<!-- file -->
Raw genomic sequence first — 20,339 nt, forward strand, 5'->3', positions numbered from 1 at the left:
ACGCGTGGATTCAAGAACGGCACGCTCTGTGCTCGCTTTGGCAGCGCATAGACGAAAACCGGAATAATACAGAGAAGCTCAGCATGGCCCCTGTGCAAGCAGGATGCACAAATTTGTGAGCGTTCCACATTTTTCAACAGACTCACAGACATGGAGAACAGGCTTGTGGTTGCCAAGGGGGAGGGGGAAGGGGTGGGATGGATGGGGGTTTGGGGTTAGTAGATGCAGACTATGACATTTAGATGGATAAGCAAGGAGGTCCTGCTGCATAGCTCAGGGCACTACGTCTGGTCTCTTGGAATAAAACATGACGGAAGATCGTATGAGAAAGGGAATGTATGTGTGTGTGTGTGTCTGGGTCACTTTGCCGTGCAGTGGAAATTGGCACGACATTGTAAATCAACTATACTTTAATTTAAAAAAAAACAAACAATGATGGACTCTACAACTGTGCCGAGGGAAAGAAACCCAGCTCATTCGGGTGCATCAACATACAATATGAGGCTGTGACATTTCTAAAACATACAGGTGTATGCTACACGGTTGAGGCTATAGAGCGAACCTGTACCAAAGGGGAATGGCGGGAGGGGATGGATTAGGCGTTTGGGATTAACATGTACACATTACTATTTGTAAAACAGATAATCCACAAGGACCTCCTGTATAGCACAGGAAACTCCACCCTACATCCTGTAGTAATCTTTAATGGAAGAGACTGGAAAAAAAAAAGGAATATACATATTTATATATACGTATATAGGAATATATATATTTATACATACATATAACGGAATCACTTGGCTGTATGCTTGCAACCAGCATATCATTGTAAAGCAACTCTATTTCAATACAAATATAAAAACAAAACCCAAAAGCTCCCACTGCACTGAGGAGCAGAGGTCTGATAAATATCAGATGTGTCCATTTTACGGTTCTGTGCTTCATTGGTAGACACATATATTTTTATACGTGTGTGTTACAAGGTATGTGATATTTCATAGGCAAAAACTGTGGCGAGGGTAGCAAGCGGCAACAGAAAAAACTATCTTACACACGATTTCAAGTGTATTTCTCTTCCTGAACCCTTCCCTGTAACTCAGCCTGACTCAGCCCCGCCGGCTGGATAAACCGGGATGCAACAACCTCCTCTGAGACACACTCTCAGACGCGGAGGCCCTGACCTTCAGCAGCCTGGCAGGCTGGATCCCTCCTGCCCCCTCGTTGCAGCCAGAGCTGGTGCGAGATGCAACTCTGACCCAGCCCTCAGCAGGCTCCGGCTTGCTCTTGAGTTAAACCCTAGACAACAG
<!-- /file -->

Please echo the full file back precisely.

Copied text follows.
Raw genomic sequence first — 20,339 nt, forward strand, 5'->3', positions numbered from 1 at the left:
ACGCGTGGATTCAAGAACGGCACGCTCTGTGCTCGCTTTGGCAGCGCATAGACGAAAACCGGAATAATACAGAGAAGCTCAGCATGGCCCCTGTGCAAGCAGGATGCACAAATTTGTGAGCGTTCCACATTTTTCAACAGACTCACAGACATGGAGAACAGGCTTGTGGTTGCCAAGGGGGAGGGGGAAGGGGTGGGATGGATGGGGGTTTGGGGTTAGTAGATGCAGACTATGACATTTAGATGGATAAGCAAGGAGGTCCTGCTGCATAGCTCAGGGCACTACGTCTGGTCTCTTGGAATAAAACATGACGGAAGATCGTATGAGAAAGGGAATGTATGTGTGTGTGTGTGTCTGGGTCACTTTGCCGTGCAGTGGAAATTGGCACGACATTGTAAATCAACTATACTTTAATTTAAAAAAAAACAAACAATGATGGACTCTACAACTGTGCCGAGGGAAAGAAACCCAGCTCATTCGGGTGCATCAACATACAATATGAGGCTGTGACATTTCTAAAACATACAGGTGTATGCTACACGGTTGAGGCTATAGAGCGAACCTGTACCAAAGGGGAATGGCGGGAGGGGATGGATTAGGCGTTTGGGATTAACATGTACACATTACTATTTGTAAAACAGATAATCCACAAGGACCTCCTGTATAGCACAGGAAACTCCACCCTACATCCTGTAGTAATCTTTAATGGAAGAGACTGGAAAAAAAAAAGGAATATACATATTTATATATACGTATATAGGAATATATATATTTATACATACATATAACGGAATCACTTGGCTGTATGCTTGCAACCAGCATATCATTGTAAAGCAACTCTATTTCAATACAAATATAAAAACAAAACCCAAAAGCTCCCACTGCACTGAGGAGCAGAGGTCTGATAAATATCAGATGTGTCCATTTTACGGTTCTGTGCTTCATTGGTAGACACATATATTTTTATACGTGTGTGTTACAAGGTATGTGATATTTCATAGGCAAAAACTGTGGCGAGGGTAGCAAGCGGCAACAGAAAAAACTATCTTACACACGATTTCAAGTGTATTTCTCTTCCTGAACCCTTCCCTGTAACTCAGCCTGACTCAGCCCCGCCGGCTGGATAAACCGGGATGCAACAACCTCCTCTGAGACACACTCTCAGACGCGGAGGCCCTGACCTTCAGCAGCCTGGCAGGCTGGATCCCTCCTGCCCCCTCGTTGCAGCCAGAGCTGGTGCGAGATGCAACTCTGACCCAGCCCTCAGCAGGCTCCGGCTTGCTCTTGAGTTAAACCCTAGACAACAG